To the right are 2 pictures of the local market area. There are several of these markets, and in most of them the vendors sit on the ground, either on the street or on the sidewalk. It didn't seem to be very sanitary. The main market is called the San Pedro market. It's an enclosed market, but on the day we were there, there was repair work going on inside, so all of the San Pedro vendors were also on the street. It was quite chaotic.

Below are the sites we visited outside of Cusco.

Saqsaywaman: This is a beautiful Incan ruin located just outside Cusco and well known for its incredible and beautiful walls. The name is also the easiest Incan name to remember as if pronounced properly, it comes out as "sexy woman". Here's a nice site with some great pictures. This is probably the most impressive Incan site after Machu Picchu.
more about saqsaywamen

Qenko: an unusual ruin quite close to Saqsaywaman

Tambomachay: just a few kilometers from Cusco, this is a peaceful Inca site consisting of a series of delicately carved aqueducts, canals, and waterfalls that run through the terraced rocks. We found it to be a tranquil and relaxing sites. Also, the path leading in was lined by very interesting trees. See to the right.


Puca Pucara: this is a site just 5 minutes down the road from Tambomachay. Most archeologists believe it was either a guardpost, or a customs checkpoint. It's a quick visit as there's not a lot to see.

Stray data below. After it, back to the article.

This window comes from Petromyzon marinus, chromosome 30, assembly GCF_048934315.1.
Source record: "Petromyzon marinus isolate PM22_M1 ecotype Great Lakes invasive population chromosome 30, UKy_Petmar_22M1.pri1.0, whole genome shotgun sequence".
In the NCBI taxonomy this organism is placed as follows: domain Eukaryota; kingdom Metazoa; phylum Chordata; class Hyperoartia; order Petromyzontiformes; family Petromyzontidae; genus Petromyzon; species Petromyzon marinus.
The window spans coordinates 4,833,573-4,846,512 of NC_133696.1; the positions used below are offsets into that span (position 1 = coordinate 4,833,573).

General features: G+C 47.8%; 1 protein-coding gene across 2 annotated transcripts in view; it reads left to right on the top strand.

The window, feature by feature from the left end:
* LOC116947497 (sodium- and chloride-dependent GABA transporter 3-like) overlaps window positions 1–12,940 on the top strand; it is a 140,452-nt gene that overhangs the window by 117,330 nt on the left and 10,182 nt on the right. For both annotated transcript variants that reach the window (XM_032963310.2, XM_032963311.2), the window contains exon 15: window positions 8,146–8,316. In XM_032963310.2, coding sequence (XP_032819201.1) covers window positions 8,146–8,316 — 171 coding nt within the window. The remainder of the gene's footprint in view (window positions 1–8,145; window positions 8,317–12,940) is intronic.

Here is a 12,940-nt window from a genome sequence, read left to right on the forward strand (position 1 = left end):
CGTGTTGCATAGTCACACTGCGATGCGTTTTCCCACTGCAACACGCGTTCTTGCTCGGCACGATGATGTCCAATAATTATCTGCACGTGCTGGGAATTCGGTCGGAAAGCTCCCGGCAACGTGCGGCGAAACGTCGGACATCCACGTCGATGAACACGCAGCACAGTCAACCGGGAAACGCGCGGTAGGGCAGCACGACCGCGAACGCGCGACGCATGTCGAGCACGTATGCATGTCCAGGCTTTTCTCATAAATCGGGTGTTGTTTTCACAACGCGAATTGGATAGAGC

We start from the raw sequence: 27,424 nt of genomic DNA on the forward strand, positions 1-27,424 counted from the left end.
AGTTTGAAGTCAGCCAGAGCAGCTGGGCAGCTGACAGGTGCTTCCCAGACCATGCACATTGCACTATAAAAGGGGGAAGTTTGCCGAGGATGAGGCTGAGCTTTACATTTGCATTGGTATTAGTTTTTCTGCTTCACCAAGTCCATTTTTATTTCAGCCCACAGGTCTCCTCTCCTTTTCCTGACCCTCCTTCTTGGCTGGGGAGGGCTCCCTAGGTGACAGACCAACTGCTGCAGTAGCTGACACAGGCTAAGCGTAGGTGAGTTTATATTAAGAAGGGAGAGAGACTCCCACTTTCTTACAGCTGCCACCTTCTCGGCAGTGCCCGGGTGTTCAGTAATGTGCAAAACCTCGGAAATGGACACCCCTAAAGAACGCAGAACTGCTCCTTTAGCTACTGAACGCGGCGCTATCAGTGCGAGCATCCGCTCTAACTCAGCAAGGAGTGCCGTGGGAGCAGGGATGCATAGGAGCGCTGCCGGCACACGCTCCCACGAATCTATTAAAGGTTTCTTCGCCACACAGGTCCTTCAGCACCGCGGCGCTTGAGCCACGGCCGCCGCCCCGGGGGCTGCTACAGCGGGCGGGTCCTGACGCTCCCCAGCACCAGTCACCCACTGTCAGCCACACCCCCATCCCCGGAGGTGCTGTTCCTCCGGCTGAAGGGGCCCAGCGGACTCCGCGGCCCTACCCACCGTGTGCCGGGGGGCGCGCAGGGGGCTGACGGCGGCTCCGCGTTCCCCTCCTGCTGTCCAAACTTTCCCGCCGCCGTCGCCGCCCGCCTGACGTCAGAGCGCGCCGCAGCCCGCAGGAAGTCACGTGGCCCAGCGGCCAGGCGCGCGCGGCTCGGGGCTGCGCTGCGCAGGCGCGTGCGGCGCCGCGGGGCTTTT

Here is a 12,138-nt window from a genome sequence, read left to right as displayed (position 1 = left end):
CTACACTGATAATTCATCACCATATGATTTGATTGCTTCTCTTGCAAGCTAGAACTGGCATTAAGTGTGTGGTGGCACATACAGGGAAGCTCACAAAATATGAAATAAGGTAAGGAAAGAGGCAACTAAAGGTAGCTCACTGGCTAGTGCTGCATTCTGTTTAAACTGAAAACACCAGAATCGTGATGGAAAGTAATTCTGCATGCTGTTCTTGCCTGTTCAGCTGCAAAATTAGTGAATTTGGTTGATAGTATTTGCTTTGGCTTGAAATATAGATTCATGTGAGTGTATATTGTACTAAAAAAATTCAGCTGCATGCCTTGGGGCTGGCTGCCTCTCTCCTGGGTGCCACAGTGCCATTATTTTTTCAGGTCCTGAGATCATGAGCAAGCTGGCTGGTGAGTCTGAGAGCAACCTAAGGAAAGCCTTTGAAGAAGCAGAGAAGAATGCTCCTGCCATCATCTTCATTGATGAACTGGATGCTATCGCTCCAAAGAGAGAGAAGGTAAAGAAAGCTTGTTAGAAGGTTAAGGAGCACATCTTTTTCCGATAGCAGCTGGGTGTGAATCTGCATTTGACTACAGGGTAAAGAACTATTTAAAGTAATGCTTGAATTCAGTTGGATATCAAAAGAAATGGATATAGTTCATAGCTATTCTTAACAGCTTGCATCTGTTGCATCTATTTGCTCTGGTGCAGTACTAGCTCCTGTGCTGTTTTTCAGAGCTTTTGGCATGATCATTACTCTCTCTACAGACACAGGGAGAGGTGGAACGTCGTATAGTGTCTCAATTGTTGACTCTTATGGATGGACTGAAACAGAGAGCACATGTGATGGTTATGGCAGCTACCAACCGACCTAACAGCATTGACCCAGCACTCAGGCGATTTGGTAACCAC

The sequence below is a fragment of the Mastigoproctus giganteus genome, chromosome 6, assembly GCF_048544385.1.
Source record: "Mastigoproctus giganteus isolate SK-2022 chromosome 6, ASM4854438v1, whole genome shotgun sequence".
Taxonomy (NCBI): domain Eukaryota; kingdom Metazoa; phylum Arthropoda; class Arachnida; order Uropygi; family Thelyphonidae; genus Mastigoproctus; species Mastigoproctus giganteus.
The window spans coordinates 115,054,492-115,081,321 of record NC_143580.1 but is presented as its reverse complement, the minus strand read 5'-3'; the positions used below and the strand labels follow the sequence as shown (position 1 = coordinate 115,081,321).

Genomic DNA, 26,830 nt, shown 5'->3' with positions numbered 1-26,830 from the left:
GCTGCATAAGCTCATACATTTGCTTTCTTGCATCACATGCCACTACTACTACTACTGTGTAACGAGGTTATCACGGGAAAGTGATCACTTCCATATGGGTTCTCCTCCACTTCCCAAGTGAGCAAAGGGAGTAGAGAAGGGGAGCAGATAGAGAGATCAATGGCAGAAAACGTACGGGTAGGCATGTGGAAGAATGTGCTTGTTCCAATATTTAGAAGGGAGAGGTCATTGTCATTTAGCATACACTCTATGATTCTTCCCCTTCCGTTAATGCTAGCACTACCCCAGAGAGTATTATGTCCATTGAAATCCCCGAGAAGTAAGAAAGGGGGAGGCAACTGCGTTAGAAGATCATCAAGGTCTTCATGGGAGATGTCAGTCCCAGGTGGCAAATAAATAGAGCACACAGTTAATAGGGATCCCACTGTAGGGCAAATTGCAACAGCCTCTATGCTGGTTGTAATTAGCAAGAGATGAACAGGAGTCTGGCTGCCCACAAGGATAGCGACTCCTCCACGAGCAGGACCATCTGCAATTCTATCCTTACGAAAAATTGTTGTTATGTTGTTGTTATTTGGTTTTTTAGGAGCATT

the condor:
one of the 3 most  important incan animal symbols
We also visited the "southern valley", which is about 30-40 KM southeast of Cusco. Here is a link to a tour which is very similar to what we did. Sorry to provide only a link to a tour company page (and not even the tour company we used), but this route is not that popular, and it's tough to find a good description of the main attractions it has. I don't really understand why, as we found the tour here to be very interesting and worthwhile.

the puma:
one of the 3 most important incan animal symbols
There are 3 main attractions in the area - Tipon Ruin, Piquillacta (a pre-Incan ruin), and the town of Andahuaylillas (with a couple of interesting churches). There is also the town of Tipon, but there's nothing to visit there besides the ruin, unless you are interested in eating one of Peru's national dishes - "cuy". More about cuy later.

Tipon Ruin is located right near Tipon town. The ruin was unquestionably one of the highlights of our stay in Cusco - maybe the number 2 attraction after Machu Picchu. It is called a ruin, but it far from ruined. Its beauty and serenity are still very evident.  The water it was built for still runs in the stone channels, and the atmosphere is  tranquil and beautiful. There were only a  few visitors there besides us. It features massive agricultural terraces, typical Incan walls, water channels and streams, and beautiful views. If you visit Cusco,  and you have half a day free, I highly recommend visiting Tipon.